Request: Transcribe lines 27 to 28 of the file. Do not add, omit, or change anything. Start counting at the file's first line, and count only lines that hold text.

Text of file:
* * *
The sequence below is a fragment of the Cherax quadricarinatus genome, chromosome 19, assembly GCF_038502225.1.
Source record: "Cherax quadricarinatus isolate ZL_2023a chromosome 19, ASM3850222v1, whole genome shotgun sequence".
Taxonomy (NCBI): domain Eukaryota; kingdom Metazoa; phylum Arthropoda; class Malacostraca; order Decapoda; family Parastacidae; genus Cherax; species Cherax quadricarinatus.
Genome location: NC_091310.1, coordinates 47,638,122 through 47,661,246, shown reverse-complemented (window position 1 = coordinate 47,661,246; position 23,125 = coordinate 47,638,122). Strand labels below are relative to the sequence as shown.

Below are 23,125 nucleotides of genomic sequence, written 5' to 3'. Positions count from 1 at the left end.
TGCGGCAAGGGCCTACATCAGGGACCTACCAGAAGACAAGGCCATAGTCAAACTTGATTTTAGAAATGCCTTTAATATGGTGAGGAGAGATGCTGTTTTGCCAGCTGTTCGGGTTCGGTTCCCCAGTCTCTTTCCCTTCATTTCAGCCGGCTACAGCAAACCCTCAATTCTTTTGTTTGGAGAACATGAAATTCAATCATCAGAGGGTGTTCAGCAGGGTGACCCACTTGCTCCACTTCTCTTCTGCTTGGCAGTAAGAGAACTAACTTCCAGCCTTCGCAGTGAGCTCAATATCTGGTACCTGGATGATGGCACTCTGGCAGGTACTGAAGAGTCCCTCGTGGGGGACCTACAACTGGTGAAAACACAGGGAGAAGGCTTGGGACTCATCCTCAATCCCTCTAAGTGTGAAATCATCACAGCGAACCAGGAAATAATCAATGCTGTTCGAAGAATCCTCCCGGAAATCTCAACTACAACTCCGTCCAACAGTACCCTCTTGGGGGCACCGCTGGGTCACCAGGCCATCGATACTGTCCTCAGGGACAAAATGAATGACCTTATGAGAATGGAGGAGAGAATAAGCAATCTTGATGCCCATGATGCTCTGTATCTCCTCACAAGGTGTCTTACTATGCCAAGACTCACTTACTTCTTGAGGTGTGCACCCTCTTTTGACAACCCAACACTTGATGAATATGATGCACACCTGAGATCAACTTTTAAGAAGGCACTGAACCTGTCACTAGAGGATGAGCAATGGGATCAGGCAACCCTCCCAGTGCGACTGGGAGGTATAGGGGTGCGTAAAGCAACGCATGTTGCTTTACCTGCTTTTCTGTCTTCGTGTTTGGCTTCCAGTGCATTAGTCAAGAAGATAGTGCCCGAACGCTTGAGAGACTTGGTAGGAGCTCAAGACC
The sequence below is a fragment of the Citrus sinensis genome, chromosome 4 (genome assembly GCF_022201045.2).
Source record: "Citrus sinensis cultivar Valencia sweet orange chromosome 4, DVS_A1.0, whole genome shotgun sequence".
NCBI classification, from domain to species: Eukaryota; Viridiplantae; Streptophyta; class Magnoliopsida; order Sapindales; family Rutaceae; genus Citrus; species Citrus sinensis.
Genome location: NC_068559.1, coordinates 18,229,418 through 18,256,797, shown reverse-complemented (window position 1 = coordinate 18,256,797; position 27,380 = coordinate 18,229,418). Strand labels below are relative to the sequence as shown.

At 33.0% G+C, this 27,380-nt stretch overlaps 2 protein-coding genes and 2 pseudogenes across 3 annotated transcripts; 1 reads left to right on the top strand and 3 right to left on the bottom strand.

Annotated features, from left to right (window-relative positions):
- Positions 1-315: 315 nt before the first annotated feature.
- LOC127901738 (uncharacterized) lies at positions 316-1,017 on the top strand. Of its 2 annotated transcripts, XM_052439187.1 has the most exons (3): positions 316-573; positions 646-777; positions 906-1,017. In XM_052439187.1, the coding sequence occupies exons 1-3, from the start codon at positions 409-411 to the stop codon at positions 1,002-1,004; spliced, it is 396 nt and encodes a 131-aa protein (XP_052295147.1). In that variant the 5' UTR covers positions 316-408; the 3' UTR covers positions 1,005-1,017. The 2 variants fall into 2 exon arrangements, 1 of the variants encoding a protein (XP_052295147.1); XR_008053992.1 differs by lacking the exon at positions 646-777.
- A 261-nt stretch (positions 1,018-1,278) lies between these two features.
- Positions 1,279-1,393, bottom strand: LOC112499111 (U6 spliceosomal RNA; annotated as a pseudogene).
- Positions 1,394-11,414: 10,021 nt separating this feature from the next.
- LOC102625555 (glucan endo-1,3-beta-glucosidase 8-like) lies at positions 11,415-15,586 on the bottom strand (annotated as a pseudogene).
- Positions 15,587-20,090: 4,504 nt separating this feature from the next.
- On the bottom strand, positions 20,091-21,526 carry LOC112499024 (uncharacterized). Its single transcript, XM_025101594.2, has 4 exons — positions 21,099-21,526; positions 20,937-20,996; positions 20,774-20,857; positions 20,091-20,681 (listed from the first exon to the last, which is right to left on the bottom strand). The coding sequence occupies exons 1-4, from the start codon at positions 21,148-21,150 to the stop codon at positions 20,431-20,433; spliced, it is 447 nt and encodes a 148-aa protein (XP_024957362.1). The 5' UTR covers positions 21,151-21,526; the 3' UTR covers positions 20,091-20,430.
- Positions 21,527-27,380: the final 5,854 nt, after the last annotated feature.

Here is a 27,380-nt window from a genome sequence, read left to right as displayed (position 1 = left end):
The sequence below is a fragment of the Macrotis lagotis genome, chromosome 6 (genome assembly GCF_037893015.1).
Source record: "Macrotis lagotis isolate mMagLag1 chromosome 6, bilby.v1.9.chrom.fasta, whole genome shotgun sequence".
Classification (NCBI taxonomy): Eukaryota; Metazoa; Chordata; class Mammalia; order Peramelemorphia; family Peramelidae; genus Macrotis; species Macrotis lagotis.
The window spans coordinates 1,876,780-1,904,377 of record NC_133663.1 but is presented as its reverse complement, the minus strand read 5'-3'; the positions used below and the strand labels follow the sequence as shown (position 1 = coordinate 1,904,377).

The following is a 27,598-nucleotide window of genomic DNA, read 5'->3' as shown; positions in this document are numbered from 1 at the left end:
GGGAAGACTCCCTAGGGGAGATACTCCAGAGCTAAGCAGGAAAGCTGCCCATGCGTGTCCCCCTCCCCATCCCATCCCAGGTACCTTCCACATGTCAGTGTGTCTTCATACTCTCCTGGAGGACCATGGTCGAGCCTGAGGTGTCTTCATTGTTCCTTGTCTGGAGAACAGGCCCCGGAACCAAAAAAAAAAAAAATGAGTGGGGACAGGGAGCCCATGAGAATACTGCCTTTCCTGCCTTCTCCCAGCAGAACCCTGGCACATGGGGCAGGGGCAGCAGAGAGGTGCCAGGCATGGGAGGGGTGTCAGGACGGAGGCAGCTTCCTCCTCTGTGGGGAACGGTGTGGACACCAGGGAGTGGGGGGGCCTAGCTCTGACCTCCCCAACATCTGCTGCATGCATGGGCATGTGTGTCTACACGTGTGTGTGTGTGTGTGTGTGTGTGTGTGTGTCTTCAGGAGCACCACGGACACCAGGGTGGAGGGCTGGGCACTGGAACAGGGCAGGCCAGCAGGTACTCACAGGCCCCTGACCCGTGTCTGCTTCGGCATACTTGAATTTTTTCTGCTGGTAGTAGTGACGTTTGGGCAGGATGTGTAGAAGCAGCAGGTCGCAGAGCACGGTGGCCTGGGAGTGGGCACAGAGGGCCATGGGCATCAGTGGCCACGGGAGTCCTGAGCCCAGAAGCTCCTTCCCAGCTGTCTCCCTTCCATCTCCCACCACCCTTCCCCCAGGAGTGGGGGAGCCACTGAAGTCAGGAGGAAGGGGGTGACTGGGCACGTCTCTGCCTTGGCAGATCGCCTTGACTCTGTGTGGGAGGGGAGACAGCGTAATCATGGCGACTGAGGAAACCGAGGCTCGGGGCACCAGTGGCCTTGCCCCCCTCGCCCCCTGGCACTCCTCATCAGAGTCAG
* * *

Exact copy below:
The following is a 27,598-nucleotide window of genomic DNA, read 5'->3' as shown; positions in this document are numbered from 1 at the left end:
GGGAAGACTCCCTAGGGGAGATACTCCAGAGCTAAGCAGGAAAGCTGCCCATGCGTGTCCCCCTCCCCATCCCATCCCAGGTACCTTCCACATGTCAGTGTGTCTTCATACTCTCCTGGAGGACCATGGTCGAGCCTGAGGTGTCTTCATTGTTCCTTGTCTGGAGAACAGGCCCCGGAACCAAAAAAAAAAAAAATGAGTGGGGACAGGGAGCCCATGAGAATACTGCCTTTCCTGCCTTCTCCCAGCAGAACCCTGGCACATGGGGCAGGGGCAGCAGAGAGGTGCCAGGCATGGGAGGGGTGTCAGGACGGAGGCAGCTTCCTCCTCTGTGGGGAACGGTGTGGACACCAGGGAGTGGGGGGGCCTAGCTCTGACCTCCCCAACATCTGCTGCATGCATGGGCATGTGTGTCTACACGTGTGTGTGTGTGTGTGTGTGTGTGTGTGTGTCTTCAGGAGCACCACGGACACCAGGGTGGAGGGCTGGGCACTGGAACAGGGCAGGCCAGCAGGTACTCACAGGCCCCTGACCCGTGTCTGCTTCGGCATACTTGAATTTTTTCTGCTGGTAGTAGTGACGTTTGGGCAGGATGTGTAGAAGCAGCAGGTCGCAGAGCACGGTGGCCTGGGAGTGGGCACAGAGGGCCATGGGCATCAGTGGCCACGGGAGTCCTGAGCCCAGAAGCTCCTTCCCAGCTGTCTCCCTTCCATCTCCCACCACCCTTCCCCCAGGAGTGGGGGAGCCACTGAAGTCAGGAGGAAGGGGGTGACTGGGCACGTCTCTGCCTTGGCAGATCGCCTTGACTCTGTGTGGGAGGGGAGACAGCGTAATCATGGCGACTGAGGAAACCGAGGCTCGGGGCACCAGTGGCCTTGCCCCCCTCGCCCCCTGGCACTCCTCATCAGAGTCAG